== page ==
Re: [webkit-dev] Style guideline on initializing non-POD types via member initialization

2019-03-21 Thread Alex Christensen
A more specific example of why I object is that I want to do things like add a 
pointer to the thread an object was created on if ASSERT_DISABLED is false so I 
can assert if things are done on invalid threads.  If I do this in a class like 
RefCounted, this rule would make me add a guarded initializer to every 
RefCounted class. 

> On Mar 21, 2019, at 1:37 PM, Alex Christensen  wrote:
> 
> I object.  I don’t find using { *this } in a header disorienting at all.  I 
> think it’s better than adding many duplicate lines in each constructor and 
> risking forgetting one.  I think if we were to remove all the 
> m_attributeOwnerProxy initializers in WebKit it would add lots of duplication 
> with little benefit. If it were a class with a default constructor we would 
> have a high risk of forgetting a constructor somewhere.
> 
>> On Mar 20, 2019, at 9:22 AM, Simon Fraser  wrote:
>> 
>>> On Mar 14, 2019, at 1:06 PM, Filip Pizlo  wrote:
>>> 
>>> I like to draw this distinction: is the initializer a constant?
>>> 
>>> It’s not a constant if it relies on arguments to the constructor. “This” is 
>>> an argument to the constructor. 
>>> 
>>> It’s also not a constant if it involves reading the heap. 
>>> 
>>> So, like you, I would want to see this code done in the constructor. But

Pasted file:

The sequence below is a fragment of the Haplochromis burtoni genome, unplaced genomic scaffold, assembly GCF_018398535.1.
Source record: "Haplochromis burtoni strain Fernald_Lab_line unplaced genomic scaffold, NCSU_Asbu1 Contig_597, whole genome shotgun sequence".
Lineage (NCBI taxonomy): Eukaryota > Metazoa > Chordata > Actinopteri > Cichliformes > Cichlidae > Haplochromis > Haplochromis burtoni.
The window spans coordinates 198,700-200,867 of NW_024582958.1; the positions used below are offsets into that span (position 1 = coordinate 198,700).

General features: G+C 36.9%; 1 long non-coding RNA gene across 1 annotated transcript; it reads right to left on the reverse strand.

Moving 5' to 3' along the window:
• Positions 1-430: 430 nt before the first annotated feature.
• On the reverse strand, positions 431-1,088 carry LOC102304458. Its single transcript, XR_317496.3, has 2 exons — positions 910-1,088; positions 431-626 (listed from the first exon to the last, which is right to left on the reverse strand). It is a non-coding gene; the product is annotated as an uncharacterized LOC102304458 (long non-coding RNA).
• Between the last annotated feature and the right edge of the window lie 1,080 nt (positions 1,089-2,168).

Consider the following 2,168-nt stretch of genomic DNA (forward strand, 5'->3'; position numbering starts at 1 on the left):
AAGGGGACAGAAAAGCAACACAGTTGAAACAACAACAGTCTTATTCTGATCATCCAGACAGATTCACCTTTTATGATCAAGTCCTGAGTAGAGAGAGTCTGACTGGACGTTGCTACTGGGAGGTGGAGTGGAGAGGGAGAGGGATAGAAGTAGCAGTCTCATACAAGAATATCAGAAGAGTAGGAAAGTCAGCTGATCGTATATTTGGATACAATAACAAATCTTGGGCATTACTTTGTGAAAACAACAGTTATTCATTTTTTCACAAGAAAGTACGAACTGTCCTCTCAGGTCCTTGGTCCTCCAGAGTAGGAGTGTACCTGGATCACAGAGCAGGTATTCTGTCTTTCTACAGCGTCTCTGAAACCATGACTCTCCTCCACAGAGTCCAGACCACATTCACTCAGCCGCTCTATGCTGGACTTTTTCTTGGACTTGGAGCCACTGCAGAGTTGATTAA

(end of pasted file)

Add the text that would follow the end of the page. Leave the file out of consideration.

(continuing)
>>> I’m not sure that my general rule is the same as everyone’s. 
>> 
>> This seems like a reasonable proposal to me: only use initializers when 
>> their input is constant data.
>> 
>> Any objections?
>> 
>> Simon
>> 
>>> 
>>> -Filip
>>> 
 On Mar 14, 2019, at 12:59 PM, Simon Fraser  wrote:
 
 I've seen some code recently that initializes non-POD members via 
 initializers. For example, SVGAElement has:
 
 AttributeOwnerProxy m_attributeOwnerProxy { *this };
 
 I find this a little disorientating, and would normally expect to see this 
 in the constructor as m_attributeOwnerProxy(*this), as it makes it easier 
 to find places to set breakpoints, and the ordering of initialization is 
 easier to see.
 
 Are people OK with this pattern, or should we discourage it via the style 
 guidelines (and style checker)?
 
 Simon
 
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Re: [webkit-dev] Style guideline on initializing non-POD types via member initialization

2019-03-21 Thread Alex Christensen
I object.  I don’t find using { *this } in a header disorienting at all.  I